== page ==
Research

Introducation of the Yan Lab

Founded in June 2015, the R-fMRI lab is aimed to resolve issues related to the computational methodology of resting-state fMRI, the platform of brain imaging analysis and sharing, spontaneous brain activity, and its application for depressive disorders. At present, there are 8 members in the R-fMRI lab, namely Professor Chao-Gan Yan, Dr. Huixia Zhou, Post-doc Dr. Le Li, Ph.D. student Xiao Chen and Ningxuan Chen, master student Bin Lu and Huixian Li, and research assistant Yangqian Shen. In addition, there are several visiting students from multiple research institutes, including Peking University Sixth Hospital, Fudan University Huashan Hospital, University of Chinese Academy of Sciences, etc., which have built strong cooperation with us. The lab members are passionate to innovate and eager to learn with high productivity.  

On the platform of Neuro Imaging information processing, the R-fMRI lab developed the DPABI (Yan*, Wang, Zuo & Zang, 2016, Neuroinformatics), a toolbox for Data Processing & Analysis of Brain Imaging.he DPABI/DPARSF Stand-Alone Version without purchasing a MATLAB license. DPABI incorporated the DPARSF, a pipeline data processing toolbox for Data Processing & Analysis of Brian Imaging. The latest algorithms to control for head motion, noise reduction, and measurement standardization are incorporated into DPABI , which emphasizes the effect of Quality control and TRT reliability on brain imaging data analysis DPABI (includes a module for macaque monkeys and a module for rats) also provides a user-friendly pipeline data processing toolbox to facilitate R-fMRI research on the animal model. Based on DPABI/DPARSF, our lab has built a resting-state functional big data platform, known as the R-fMRI Maps Project (RMP, http://rfmri.org/maps) that shares resting-state indexes. It offers the global users to accumulate database of the spontaneous brain activity for healthy and multiple brain disease for their related research. At present, RMP has shared nearly 5000 subjects’ resting-state data. The work ofbuilding the R-fMRI Maps project-Consortium for depression and bipolar disorders (http://rfmri.org/RMP-CDBD) is ongoing, together with the team of Prof. Zuo Xinian from Institute of Psychology, Chinese Academy of Sciences and the Prof. Zang Yufeng from Hangzhou Normal University. to push forward depression resting-state fMRI multi-center project (REST-meta-MDD). More than thirty hospitals have taken part in this project.

For the application of resting-state fMRI to mental disease, our lab members and colleagues from New York University adopts a rat model and resting-state functional magnetic resonance imaging (R-fMRI) to explore the neural mechanism of maternal maltreatment affecting the spontaneous brain activity (Yan#, Rincon-Cortes#, Raineki , Sarro, Colcombe, Guifoyle, Yang, Gerum, Biswal, Miham, Sullivan & Castellanos, 2017, Translational Psychiatry). To be specific, compared to the control rats, maltreated rats showed more depressive-like behaviors, social withdraws, and abnormal brain developments. The R-fMRI results indicated that the amygdala-prefrontal cortex (PFC) functional connectivity was increased significantly from the adolescence and adulthoodperiods in control rats but not in maltreated rats. Meanwhile, the spontaneous activity of the medial prefrontal cortex showed early maturing and ceased to develop later. These findings human being and rodents early-life adversity cross-species. In addition, collaborated with the team of Prof. Si Tianmei from Peking University the Sixth Hospital, our lab has examined the intrinsic functional brain architecture of patients with bulimia nervosa (Wang, Kong, Li, Li, Zeng, Chen, Qian, Feng, Li, Su, Correll, Mitchell, Yan*, Zhang, Si*, 2017, Journal of Psychiatry & Neuroscience). Patients with bulimia nervosa showed increased local efficiency and decreased global efficiency, and also the nodal strength in the visual areas, subcortical and limbic regions was abnormally higher in patients. These findings indicated that patients have large-scale network level dysfunctional integration.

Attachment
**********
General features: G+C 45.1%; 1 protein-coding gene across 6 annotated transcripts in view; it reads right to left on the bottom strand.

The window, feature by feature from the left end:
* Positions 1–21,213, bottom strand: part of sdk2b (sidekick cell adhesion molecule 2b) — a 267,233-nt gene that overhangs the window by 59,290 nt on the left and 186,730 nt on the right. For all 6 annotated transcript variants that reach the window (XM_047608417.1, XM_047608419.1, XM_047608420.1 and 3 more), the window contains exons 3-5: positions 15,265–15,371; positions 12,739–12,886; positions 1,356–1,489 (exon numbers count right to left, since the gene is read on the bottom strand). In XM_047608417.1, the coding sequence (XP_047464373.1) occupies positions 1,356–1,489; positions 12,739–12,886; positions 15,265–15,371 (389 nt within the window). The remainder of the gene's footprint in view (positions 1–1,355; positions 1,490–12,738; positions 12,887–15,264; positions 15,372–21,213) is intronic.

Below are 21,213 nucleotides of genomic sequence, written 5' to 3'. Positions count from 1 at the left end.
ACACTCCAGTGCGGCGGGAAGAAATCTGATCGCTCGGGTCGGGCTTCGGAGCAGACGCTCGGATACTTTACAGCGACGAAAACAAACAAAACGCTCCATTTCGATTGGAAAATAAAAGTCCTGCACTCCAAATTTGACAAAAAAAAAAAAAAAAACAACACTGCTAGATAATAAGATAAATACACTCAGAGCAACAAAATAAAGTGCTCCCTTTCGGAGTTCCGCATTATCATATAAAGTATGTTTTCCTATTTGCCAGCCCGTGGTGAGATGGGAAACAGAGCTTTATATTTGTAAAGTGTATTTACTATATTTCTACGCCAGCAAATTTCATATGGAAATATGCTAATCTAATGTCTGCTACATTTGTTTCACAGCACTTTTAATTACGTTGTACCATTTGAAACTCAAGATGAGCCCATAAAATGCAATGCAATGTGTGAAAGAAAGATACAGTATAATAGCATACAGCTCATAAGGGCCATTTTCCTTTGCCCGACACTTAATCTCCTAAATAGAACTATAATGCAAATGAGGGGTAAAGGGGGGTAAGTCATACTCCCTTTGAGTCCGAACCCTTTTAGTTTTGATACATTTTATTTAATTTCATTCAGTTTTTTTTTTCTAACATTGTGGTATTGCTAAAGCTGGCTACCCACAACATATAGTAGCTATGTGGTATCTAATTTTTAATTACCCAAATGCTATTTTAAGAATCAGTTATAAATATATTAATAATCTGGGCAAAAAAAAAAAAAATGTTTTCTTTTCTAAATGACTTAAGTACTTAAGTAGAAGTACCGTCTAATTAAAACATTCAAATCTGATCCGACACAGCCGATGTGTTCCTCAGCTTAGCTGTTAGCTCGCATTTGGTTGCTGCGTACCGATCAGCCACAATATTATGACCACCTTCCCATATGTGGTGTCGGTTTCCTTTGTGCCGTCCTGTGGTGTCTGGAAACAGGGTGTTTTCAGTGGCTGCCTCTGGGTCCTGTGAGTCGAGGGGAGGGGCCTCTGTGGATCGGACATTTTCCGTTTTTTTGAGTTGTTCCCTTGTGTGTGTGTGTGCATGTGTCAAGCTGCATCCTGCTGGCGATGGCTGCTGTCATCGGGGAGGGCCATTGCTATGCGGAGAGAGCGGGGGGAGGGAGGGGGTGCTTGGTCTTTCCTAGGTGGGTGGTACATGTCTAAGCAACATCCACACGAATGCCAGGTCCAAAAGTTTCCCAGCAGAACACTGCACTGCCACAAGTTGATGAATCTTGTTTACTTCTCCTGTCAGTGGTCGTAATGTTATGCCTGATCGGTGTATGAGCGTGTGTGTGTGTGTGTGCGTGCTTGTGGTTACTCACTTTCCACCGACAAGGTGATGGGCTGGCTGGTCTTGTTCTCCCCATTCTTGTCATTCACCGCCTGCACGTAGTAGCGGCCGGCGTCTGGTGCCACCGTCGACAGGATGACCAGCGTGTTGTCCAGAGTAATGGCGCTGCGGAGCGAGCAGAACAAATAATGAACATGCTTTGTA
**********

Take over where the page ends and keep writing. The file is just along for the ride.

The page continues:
For public services, our lab provides online courses related to the basic principles, method and data processing of resting-state fMRI for vast introductory researcher (http://rfmri.org/course). We collect feedback and give responses the users of DPABI/DPARSF through the R-fMRI network (http://rfmri.org). We offer support to promote research ideas, data processing and review recommendations. The weekly R-fMRI journal club is conducted through the online live platform to discuss the research in the domain of resting-state fMRI. In December 2016, our lab had successfully held the “human brain connectome neuroimaging seminar” and the “brain imaging data analysis paper writing training camp”. More than 100 participants were involved in this seminar, and 30 of them participated the training camp, which had promoted their research process into a higher level.

In addition, our lab goes for a joyful and productive team spirit, trying to provide the best working and study condition for each member. We have a roomy working place equipped with advanced facilities and office tools. Prof. Yan Chaogan was trying to students learning situation, project debriefing rigorous and careful planning and help, not only research area macro guidance but also specific suggestion. Our lab encourages the postgraduate students and visiting students from other placements to explore the topics that they are interested with full support.